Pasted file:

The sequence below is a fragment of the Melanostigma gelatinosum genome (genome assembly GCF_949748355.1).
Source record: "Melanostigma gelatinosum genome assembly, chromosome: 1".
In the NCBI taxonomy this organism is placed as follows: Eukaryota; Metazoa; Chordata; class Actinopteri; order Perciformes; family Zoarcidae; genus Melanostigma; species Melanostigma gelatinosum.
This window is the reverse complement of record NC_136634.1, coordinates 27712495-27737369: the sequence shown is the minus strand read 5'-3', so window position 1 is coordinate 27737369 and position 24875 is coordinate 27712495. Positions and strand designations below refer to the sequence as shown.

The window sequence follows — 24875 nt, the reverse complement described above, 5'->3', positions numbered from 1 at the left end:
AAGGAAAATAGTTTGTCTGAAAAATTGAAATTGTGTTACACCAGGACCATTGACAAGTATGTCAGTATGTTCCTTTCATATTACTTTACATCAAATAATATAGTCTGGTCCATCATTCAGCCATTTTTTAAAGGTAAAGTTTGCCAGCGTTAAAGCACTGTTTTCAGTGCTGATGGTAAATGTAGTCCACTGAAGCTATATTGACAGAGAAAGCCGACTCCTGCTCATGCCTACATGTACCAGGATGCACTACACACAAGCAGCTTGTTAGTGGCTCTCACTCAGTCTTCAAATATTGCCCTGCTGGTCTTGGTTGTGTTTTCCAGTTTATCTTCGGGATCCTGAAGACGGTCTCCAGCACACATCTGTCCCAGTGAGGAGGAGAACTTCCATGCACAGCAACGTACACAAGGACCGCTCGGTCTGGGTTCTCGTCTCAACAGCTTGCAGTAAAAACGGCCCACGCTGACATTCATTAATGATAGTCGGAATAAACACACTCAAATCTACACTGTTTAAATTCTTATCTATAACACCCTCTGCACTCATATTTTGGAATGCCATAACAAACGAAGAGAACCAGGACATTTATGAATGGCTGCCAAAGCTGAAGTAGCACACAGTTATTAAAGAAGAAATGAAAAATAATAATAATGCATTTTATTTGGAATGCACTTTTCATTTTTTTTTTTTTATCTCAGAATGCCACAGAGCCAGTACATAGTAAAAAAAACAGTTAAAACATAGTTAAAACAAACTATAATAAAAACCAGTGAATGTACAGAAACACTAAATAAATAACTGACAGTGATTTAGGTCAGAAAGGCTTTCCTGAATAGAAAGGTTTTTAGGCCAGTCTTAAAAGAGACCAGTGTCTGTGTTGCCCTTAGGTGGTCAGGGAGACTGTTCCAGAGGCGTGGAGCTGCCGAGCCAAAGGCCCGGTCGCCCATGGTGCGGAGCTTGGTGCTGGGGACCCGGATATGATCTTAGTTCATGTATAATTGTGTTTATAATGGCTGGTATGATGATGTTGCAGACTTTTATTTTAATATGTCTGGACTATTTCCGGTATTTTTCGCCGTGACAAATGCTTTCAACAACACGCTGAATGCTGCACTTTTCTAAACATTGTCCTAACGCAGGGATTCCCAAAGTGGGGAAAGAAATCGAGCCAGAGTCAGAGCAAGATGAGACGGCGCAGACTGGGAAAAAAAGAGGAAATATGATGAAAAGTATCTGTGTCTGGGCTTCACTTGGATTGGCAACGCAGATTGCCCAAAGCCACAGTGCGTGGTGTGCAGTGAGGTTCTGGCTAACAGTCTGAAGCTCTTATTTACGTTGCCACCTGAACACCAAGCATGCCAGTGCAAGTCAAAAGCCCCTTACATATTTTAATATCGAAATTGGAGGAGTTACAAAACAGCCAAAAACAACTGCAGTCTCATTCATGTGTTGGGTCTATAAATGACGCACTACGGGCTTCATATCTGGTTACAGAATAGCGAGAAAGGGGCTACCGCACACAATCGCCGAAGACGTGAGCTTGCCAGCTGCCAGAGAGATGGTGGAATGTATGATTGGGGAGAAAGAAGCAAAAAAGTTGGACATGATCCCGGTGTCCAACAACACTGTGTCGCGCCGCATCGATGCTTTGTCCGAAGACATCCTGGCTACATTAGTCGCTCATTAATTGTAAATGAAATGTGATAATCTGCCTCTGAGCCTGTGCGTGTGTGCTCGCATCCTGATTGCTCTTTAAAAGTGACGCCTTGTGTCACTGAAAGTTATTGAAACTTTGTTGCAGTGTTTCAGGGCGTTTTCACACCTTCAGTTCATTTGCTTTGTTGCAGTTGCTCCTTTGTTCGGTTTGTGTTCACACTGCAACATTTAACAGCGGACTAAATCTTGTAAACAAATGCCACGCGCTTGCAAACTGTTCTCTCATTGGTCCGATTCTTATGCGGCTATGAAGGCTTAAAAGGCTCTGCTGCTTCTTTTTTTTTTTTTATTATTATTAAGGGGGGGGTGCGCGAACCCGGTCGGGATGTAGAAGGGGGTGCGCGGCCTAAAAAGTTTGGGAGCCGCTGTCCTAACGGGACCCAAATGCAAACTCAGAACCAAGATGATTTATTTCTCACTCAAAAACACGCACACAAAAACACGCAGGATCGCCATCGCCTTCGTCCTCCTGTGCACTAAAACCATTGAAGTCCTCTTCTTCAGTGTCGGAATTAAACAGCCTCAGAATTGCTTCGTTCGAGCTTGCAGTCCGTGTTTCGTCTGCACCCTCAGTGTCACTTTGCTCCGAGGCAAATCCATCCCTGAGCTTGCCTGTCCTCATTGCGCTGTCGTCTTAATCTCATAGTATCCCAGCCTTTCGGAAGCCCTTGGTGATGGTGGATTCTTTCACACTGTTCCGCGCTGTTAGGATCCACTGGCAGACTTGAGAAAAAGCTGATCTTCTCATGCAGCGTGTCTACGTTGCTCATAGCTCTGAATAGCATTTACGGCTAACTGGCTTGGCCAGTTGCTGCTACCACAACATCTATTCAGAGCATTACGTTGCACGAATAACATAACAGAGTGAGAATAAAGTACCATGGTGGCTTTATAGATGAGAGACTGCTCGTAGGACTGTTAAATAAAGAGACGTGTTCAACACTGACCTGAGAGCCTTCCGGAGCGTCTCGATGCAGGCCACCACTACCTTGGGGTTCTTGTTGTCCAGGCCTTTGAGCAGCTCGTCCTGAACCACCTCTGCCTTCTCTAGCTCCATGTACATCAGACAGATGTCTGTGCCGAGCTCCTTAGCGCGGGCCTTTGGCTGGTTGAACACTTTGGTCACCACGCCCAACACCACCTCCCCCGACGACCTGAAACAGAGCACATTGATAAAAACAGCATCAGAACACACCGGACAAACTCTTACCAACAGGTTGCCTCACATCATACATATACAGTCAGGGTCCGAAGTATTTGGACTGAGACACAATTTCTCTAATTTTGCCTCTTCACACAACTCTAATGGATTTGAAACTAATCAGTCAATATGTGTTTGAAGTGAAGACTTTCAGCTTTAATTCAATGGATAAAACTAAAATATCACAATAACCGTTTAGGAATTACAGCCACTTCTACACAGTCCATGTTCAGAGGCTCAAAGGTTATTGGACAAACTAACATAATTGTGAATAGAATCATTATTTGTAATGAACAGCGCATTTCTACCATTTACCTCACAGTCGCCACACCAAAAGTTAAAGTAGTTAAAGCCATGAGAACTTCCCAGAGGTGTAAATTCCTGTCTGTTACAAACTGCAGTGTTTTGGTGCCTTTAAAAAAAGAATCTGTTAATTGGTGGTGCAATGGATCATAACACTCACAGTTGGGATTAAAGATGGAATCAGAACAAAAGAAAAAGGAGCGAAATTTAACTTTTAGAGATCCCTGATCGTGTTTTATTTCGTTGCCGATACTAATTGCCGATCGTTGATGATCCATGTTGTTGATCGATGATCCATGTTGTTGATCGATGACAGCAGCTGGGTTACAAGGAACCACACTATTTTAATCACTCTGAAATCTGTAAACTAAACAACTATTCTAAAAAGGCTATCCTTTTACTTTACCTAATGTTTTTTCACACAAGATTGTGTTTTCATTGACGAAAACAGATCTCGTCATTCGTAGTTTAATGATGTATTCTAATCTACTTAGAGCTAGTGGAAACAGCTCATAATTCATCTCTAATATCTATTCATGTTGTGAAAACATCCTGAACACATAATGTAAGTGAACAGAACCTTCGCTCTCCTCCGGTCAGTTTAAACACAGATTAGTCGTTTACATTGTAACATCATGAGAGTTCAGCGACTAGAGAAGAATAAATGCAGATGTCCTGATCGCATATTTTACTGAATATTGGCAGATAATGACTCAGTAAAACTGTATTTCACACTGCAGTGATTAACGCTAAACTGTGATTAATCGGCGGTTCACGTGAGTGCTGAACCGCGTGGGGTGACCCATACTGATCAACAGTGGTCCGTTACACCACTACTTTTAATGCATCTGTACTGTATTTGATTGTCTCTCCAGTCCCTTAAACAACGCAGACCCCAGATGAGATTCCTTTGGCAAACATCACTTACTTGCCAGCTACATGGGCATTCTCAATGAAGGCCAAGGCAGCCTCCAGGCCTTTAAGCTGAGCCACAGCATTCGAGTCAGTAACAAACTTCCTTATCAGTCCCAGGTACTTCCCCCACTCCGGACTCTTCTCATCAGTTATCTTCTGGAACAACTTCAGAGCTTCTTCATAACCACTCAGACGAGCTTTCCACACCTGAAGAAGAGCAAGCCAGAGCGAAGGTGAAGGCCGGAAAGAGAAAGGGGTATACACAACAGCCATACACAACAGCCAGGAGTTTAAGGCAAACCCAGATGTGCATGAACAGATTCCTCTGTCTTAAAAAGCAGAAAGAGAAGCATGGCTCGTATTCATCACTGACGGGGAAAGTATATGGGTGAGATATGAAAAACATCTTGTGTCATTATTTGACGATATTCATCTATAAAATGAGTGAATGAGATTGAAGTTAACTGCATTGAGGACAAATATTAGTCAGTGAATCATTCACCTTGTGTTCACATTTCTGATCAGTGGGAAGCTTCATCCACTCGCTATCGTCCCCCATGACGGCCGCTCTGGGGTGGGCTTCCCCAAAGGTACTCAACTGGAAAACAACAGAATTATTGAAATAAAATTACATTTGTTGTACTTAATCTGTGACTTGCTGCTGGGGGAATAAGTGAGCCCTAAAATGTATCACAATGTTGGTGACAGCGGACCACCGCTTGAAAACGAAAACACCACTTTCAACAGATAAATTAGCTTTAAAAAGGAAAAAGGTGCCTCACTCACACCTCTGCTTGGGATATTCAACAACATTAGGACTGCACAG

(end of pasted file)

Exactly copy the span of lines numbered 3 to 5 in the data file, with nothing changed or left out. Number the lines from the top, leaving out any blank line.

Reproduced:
In the NCBI taxonomy this organism is placed as follows: Eukaryota; Metazoa; Chordata; class Actinopteri; order Perciformes; family Zoarcidae; genus Melanostigma; species Melanostigma gelatinosum.
This window is the reverse complement of record NC_136634.1, coordinates 27712495-27737369: the sequence shown is the minus strand read 5'-3', so window position 1 is coordinate 27737369 and position 24875 is coordinate 27712495. Positions and strand designations below refer to the sequence as shown.

The window sequence follows — 24875 nt, the reverse complement described above, 5'->3', positions numbered from 1 at the left end: